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Thursday, January 30, 2014

“African Lives” on Ebony.com!

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I’m delighted to report that my anthology African Lives has been reviewed at Ebony.com by Todd Steven Burroughs, who also blogs about popular culture at drumsintheglobalvillage.com

Burroughs writes,

The anthology is heavy with writers recalling their empowerment through writing. “I had always told stories,” declared Laila Lalami, a Moroccan journalist and novelist, “but now I wanted to be heard.” Wisner ensures that the continent’s multi-hyphenated rainbow of nonfiction writing, old and new, at all edges of the continental compass, gets that chance.

Posted by geoff on 01/30 at 03:45 PM
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Categories: AfricaBooksRace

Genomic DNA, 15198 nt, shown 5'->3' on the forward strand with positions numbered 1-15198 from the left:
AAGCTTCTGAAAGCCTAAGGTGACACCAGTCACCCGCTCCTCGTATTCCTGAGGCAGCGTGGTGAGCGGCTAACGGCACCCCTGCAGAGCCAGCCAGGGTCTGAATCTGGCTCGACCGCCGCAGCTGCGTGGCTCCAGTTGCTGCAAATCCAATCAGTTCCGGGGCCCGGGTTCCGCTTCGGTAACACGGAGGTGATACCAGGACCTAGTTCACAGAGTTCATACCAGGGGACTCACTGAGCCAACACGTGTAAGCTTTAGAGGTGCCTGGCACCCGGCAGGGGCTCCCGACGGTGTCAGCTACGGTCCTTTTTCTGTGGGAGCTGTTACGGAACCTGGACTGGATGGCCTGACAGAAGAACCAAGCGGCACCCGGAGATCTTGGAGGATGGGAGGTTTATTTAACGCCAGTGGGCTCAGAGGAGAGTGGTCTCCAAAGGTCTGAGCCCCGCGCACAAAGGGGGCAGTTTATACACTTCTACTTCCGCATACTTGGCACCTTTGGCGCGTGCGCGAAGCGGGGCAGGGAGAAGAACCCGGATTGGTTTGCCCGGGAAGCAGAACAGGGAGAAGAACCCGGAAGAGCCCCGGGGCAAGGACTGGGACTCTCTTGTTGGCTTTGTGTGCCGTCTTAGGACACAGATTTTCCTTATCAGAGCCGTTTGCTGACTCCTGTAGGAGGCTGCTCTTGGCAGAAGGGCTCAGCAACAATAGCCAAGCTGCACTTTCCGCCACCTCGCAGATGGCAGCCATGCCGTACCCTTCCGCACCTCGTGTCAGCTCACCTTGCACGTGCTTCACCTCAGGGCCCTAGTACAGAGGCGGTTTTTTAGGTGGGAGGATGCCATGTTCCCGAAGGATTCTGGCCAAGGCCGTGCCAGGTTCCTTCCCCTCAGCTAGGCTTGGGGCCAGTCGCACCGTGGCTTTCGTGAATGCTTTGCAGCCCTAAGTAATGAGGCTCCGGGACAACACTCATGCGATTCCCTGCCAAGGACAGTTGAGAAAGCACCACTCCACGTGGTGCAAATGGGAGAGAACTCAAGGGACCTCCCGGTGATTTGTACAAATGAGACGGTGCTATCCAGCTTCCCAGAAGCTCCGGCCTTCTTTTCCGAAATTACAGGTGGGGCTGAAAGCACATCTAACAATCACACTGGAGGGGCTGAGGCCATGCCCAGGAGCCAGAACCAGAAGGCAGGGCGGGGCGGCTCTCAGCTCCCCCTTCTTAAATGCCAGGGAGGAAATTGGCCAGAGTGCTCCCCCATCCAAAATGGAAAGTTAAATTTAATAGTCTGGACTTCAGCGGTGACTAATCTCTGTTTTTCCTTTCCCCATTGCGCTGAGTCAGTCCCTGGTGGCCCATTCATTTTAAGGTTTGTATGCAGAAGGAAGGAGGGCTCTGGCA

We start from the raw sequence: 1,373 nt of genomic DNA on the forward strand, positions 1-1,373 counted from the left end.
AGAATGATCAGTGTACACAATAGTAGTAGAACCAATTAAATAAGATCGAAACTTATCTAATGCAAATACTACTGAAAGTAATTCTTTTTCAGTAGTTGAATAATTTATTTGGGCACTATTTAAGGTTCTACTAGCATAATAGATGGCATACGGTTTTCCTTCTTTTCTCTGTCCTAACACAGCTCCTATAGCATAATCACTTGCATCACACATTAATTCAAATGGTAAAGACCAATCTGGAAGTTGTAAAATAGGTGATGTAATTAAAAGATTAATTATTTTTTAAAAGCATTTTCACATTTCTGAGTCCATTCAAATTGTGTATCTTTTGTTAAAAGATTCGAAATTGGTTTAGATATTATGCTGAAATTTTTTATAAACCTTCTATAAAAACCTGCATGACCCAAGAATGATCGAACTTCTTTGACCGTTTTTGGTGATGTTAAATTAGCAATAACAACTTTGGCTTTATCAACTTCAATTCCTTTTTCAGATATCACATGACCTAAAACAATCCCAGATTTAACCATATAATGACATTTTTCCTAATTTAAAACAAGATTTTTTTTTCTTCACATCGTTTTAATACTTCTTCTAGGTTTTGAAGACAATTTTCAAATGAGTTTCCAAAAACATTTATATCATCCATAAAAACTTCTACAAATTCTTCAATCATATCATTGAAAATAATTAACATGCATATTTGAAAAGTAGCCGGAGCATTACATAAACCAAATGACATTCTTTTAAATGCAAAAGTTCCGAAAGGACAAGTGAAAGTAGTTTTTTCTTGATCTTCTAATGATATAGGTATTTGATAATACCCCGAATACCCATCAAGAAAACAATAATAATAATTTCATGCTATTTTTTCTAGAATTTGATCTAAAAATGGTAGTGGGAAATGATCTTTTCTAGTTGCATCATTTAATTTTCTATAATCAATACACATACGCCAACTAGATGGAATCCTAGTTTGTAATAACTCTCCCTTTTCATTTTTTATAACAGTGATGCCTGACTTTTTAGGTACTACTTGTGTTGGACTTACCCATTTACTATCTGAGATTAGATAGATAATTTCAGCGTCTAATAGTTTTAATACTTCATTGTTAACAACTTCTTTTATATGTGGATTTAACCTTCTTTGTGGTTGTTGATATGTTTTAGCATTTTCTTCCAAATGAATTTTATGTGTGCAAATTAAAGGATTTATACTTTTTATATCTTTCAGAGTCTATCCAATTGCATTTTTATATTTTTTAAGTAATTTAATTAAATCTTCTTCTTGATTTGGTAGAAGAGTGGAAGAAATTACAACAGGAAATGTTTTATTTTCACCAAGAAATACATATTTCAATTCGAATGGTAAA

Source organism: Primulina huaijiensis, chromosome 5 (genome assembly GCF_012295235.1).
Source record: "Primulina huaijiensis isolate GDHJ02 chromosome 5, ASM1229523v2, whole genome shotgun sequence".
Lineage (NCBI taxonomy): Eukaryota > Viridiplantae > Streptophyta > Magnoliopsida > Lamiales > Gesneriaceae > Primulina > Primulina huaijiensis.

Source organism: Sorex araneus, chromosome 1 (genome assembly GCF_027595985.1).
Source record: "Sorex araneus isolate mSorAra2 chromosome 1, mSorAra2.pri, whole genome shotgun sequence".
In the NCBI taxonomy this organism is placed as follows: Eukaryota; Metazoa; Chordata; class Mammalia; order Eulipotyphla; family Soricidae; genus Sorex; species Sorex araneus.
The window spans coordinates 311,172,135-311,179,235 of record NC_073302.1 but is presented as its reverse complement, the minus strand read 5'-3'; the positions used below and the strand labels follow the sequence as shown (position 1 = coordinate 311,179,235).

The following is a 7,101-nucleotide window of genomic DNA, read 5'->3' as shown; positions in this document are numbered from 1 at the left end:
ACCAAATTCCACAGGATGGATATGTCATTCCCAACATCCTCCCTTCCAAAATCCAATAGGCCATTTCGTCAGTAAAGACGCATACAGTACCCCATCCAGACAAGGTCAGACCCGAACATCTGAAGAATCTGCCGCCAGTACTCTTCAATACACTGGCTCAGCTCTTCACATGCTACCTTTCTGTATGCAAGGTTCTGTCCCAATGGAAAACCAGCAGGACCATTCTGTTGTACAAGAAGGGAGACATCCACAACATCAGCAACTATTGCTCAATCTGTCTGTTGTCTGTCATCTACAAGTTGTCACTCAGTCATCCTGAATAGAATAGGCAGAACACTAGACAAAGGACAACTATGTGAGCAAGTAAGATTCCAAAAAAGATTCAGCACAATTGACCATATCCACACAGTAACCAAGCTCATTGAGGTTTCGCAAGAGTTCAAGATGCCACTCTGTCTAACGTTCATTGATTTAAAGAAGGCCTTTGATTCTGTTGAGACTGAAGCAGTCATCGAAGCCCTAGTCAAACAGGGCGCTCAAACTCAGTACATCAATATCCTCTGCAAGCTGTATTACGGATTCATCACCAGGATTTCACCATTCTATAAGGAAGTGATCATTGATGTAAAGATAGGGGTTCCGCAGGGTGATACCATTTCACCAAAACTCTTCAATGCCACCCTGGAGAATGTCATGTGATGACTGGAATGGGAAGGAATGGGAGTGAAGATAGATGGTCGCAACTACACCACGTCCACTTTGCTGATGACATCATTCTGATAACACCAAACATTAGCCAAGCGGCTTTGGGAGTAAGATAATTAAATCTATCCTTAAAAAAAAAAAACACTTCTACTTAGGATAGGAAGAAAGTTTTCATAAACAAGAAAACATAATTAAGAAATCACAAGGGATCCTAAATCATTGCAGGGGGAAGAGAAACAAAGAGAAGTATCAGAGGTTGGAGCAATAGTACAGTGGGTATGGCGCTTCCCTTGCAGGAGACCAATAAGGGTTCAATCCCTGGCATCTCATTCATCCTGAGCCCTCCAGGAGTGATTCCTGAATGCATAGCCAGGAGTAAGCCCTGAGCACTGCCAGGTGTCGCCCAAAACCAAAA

A Natural Curiosity - Geoff Wisner's Blog
Saturday, January 04, 2014

Strong’s New Year

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Lately I’ve been spending a lot of time with the four-volume diary of George Templeton Strong (1820-1875), and tweeting selections at @StrongsCivilWar and @StrongsNewYork.

So how did Strong, the quintessential New Yorker, spend the early days of each year? Let’s see.

Went up to college to see the Sophomores inhale nitrous oxide.... I should have liked dearly to have tried to myself, but I didn’t care to make a fool of myself before half the Freshmen and all the Sophomores. 1.3.1838

Started for our yearly campaign at eleven and paid some forty visits, including card visits. It was savagely cold, and the only consolation we got in our progress was from Mrs. [Alexander] Hamilton, who said it was a mere trifle, nothing at all to the winter of 1780. 1.1.1840